Our objective was to study how obesity affects intestinal cancer in a double mutant mouse model obtained by intercrossing of C57BL/6J-ApcMin (multiple intestinal neoplasia)/+ and C57BL/6J-Lepob (obese)/+ mice. The Min mouse has a mutated tumor suppressor gene adenomatous polyposis coli (Apc), involved in both inherited and sporadic colorectal cancer. The obesity (ob) gene is coding for leptin, a hormone that regulates food intake and energy expenditure, leading to obesity if mutated. The offspring were given one s.c. injection of 25 mg/kg body weight (bw) of the food mutagen 2-amino-1-methyl-6-phenylimidazo[4,5-b]pyridine (PhIP) or the vehicle 0.9% NaCl on day 3-6 after birth, and were given a 10 or 45 % fat diet from weaning to termination at 11 weeks. To test the hypothesis that obesity affects intestinal cancer via dysregulation of glucose, we measured blood glucose levels at weeks 6 and 11 and did a glucose tolerance test (GTT) at week 6. Colon and small intestine were fixed in formalin and stained with methylene blue. The number, diameter and localization of spontaneous (0.9% NaCl group) and PhIP-induced tumors were scored by transillumination in an inverse light microscope. Terminal bw was significantly higher in ob/ob mice compared with both ob/wt and wt/wt mice, and in mice on 45 vs on 10% fat diet. The incidence of small intestinal tumors was 100% in all mice of Min/+ background independent of treatment, diet or ob background. PhIP significantly increased the number of colonic and small intestinal tumors. The number of small intestinal tumors was significantly higher in ob/ob mice compared with ob/wt and wt/wt mice of both genders, and increased even further in mice on 45 vs 10% fat diet. The majority of the tumors were located in the distal half of the small intestine, but in ob/ob mice additional tumors were observed in the proximal part, again increased on 45 vs 10% fat diet. The incidence, number, size or localization of the few colonic tumors present was not affected by either ob genotype or diet. The blood sugar levels at both week 6 and 11 were significantly higher in ob/ob mice compared with ob/wt and wt/wt mice of both genders, and increased even further in mice on 45 vs 10% fat diet. The GTT test showed that ob/ob mice had a much slower decrease in blood glucose seen as higher area under the curve (AUC) after challenge than ob/wt and wt/wt mice. AUC was increased further in all ob genotypes by 45% fat. For all end points, ob/wt and wt/wt mice were essentially similar. Conclusions: Obesity induced by lack of leptin hormone significantly increased small intestinal tumorigenesis in Min/+ mice, which was increased further with a high fat diet. These obese mice also had significantly increased blood sugar levels and showed slower decrease after challenge in GTT, indicating a dysregulation of glucose as a possible cause of the increased intestinal tumorigenesis.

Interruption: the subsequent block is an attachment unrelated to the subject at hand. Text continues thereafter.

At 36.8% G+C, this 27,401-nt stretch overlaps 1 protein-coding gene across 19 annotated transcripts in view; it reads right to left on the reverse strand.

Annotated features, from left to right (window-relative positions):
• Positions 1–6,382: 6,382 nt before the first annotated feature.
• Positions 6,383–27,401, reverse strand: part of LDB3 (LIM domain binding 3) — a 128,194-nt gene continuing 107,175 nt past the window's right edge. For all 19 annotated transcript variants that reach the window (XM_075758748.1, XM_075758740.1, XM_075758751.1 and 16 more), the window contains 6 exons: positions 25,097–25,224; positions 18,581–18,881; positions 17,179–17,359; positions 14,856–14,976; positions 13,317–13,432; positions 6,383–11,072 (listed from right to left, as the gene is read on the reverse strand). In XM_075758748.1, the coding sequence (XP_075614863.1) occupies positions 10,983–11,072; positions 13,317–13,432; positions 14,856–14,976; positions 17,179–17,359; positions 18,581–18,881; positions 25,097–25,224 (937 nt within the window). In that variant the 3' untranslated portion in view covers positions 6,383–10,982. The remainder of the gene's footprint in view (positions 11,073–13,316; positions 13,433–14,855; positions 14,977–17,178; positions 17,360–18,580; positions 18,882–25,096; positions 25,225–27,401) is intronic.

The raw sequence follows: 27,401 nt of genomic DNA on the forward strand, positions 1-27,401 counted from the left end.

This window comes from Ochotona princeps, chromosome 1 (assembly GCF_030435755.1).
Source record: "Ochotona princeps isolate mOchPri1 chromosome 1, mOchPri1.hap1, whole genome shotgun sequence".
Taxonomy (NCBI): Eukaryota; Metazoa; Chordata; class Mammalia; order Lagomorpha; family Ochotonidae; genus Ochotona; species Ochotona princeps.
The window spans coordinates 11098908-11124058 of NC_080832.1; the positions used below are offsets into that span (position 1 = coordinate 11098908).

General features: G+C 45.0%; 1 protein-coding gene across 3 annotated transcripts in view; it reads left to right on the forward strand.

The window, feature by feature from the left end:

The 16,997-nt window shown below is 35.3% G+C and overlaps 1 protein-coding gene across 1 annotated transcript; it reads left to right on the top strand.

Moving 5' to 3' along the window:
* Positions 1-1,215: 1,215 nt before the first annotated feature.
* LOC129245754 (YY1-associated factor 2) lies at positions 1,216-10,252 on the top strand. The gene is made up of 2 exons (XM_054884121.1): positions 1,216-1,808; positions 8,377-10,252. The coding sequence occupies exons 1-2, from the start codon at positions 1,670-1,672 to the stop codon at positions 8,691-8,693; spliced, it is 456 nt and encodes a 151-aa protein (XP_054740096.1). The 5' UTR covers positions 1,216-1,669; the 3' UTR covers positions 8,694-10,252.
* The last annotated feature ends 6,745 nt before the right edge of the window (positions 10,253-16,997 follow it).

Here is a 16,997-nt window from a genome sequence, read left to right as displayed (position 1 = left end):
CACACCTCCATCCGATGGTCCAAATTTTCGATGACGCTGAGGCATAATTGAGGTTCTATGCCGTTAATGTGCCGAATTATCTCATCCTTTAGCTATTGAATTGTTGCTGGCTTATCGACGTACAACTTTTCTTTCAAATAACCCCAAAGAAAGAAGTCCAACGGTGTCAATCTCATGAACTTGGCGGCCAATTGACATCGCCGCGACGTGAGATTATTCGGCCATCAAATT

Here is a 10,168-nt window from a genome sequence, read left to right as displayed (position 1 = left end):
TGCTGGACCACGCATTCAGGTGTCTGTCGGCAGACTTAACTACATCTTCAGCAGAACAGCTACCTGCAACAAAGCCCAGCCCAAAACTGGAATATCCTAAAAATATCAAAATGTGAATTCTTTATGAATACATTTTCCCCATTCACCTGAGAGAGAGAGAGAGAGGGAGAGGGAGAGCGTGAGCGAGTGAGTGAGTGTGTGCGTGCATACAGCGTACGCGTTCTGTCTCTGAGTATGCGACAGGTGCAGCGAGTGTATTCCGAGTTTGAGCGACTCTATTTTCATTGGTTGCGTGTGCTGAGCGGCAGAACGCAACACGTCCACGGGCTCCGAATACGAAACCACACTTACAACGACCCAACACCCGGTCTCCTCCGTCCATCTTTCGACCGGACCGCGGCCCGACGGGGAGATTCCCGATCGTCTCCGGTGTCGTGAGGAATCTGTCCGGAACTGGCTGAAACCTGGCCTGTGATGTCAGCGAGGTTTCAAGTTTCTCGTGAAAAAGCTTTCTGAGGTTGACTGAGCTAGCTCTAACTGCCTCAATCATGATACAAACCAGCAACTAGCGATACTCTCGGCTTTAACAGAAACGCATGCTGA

Citation Format: {Authors}. {Abstract title} [abstract]. In: Proceedings of the 103rd Annual Meeting of the American Association for Cancer Research; 2012 Mar 31-Apr 4; Chicago, IL. Philadelphia (PA): AACR; Cancer Res 2012;72(8 Suppl):Abstract nr 4415. doi:1538-7445.AM2012-4415